Washington: Next Tuesday's US presidential election apparently cannot be postponed despite the havoc caused by Hurricane Sandy that has flooded towns and cities up and down US East Coast and left millions without power.
The election for president cannot be moved to a later date without passage of a new federal law as an 1845 law set the Tuesday immediately following the first Monday in November of every election year as Election Day across the country.
But, partial postponements of voting in some affected areas are possible, consistent with the laws governing the election of the president and vice president, CNN said citing a 2004 Congressional Research Service report.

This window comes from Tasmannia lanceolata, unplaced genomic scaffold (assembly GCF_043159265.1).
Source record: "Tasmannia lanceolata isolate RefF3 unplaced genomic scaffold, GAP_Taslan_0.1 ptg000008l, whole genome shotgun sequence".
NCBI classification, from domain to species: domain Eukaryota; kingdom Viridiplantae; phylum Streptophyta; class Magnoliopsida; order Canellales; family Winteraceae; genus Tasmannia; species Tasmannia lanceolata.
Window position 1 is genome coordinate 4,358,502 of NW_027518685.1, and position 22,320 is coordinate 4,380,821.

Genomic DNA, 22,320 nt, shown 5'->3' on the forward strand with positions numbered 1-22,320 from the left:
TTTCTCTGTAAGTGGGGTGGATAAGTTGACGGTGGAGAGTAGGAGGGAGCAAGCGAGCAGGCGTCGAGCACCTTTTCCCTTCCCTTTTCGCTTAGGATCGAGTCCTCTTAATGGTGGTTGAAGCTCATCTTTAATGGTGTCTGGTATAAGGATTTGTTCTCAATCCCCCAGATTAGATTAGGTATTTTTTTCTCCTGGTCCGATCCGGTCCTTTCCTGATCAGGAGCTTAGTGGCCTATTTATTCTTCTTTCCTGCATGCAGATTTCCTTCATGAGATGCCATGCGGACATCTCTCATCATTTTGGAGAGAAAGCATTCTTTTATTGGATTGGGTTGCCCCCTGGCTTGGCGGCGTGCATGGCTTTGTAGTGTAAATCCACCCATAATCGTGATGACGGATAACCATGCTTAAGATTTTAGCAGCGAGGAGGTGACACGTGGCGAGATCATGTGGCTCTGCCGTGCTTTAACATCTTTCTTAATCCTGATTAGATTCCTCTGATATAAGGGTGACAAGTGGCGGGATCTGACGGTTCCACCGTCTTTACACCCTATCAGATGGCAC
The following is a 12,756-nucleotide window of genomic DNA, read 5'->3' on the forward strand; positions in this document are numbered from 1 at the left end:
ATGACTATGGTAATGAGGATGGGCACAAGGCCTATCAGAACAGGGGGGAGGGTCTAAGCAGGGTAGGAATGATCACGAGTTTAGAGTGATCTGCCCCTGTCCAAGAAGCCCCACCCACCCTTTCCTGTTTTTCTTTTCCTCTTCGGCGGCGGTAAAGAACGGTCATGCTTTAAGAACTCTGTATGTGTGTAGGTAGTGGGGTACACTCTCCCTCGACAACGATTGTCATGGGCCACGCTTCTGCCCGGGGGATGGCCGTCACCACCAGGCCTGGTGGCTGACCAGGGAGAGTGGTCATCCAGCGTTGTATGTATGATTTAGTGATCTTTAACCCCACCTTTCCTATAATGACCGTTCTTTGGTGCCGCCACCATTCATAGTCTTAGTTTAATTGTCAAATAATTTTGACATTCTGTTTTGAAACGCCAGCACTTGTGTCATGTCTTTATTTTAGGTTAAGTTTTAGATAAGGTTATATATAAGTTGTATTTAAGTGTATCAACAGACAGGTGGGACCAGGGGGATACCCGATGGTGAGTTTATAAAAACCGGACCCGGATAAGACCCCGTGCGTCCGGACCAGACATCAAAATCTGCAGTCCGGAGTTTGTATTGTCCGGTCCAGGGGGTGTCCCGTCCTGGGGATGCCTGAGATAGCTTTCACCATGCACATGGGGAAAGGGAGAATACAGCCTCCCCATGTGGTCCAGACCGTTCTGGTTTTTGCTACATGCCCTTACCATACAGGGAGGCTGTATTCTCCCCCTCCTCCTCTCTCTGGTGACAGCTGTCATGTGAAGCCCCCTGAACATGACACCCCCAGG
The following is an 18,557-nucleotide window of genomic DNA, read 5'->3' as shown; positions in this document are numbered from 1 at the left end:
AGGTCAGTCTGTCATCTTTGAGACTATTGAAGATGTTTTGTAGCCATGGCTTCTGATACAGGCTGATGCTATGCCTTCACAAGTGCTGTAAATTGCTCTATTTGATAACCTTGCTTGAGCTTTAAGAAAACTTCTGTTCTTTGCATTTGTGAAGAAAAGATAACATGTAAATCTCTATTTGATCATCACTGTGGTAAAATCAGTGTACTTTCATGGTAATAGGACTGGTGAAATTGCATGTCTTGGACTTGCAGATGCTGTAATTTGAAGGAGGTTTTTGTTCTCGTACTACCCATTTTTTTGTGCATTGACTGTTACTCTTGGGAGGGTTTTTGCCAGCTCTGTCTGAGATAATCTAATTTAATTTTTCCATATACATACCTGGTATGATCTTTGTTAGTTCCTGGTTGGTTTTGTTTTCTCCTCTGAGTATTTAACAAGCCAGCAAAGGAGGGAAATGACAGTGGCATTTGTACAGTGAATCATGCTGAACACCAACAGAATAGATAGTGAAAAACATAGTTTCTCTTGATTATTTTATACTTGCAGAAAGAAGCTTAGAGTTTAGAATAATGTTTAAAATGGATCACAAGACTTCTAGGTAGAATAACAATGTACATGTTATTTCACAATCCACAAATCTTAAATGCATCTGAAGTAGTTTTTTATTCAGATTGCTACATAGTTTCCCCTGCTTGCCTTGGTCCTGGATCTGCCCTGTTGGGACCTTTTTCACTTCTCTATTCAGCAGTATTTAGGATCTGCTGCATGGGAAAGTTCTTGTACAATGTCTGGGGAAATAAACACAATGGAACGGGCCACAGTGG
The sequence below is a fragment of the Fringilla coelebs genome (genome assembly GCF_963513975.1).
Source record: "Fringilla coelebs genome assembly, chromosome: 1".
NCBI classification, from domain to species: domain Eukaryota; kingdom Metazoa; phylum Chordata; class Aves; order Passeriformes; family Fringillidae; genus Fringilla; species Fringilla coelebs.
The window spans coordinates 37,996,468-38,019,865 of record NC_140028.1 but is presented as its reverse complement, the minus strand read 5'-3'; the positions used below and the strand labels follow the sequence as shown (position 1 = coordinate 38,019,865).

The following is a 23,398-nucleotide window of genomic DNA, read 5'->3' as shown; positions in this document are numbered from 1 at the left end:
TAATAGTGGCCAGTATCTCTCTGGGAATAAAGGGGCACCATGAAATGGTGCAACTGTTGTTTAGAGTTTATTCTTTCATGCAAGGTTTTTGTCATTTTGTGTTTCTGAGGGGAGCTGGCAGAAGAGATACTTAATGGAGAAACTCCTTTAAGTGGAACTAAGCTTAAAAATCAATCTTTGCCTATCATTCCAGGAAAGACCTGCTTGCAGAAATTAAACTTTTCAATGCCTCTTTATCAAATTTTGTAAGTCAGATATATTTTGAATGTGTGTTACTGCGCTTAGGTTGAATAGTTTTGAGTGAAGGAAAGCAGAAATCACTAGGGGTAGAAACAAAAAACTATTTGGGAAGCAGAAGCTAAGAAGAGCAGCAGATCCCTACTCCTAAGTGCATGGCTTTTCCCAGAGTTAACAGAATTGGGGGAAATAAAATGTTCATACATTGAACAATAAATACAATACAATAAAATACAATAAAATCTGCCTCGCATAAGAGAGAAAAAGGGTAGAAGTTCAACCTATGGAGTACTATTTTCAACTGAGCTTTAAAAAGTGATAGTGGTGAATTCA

When people go to the polls on Election Day, they aren't voting directly for their choice for president or vice president. Instead, they are voting to select representatives-or "electors"-to the Electoral College that actually chooses the nation's top two.
The 1845 law also gives states some leeway in picking electors to the Electoral College. But to exercise that leeway, a state must have "held an election for the purpose of choosing electors," and "failed to make a choice on the day prescribed by law," CNN said.
When that happens, the law says "the electors may be appointed on a subsequent day in such manner as the legislature of such state may direct."
Based on this, the CRS concluded that a state could probably hold presidential voting on Election Day in places unaffected by a natural disaster but postpone it until a later date in affected areas without violating federal law.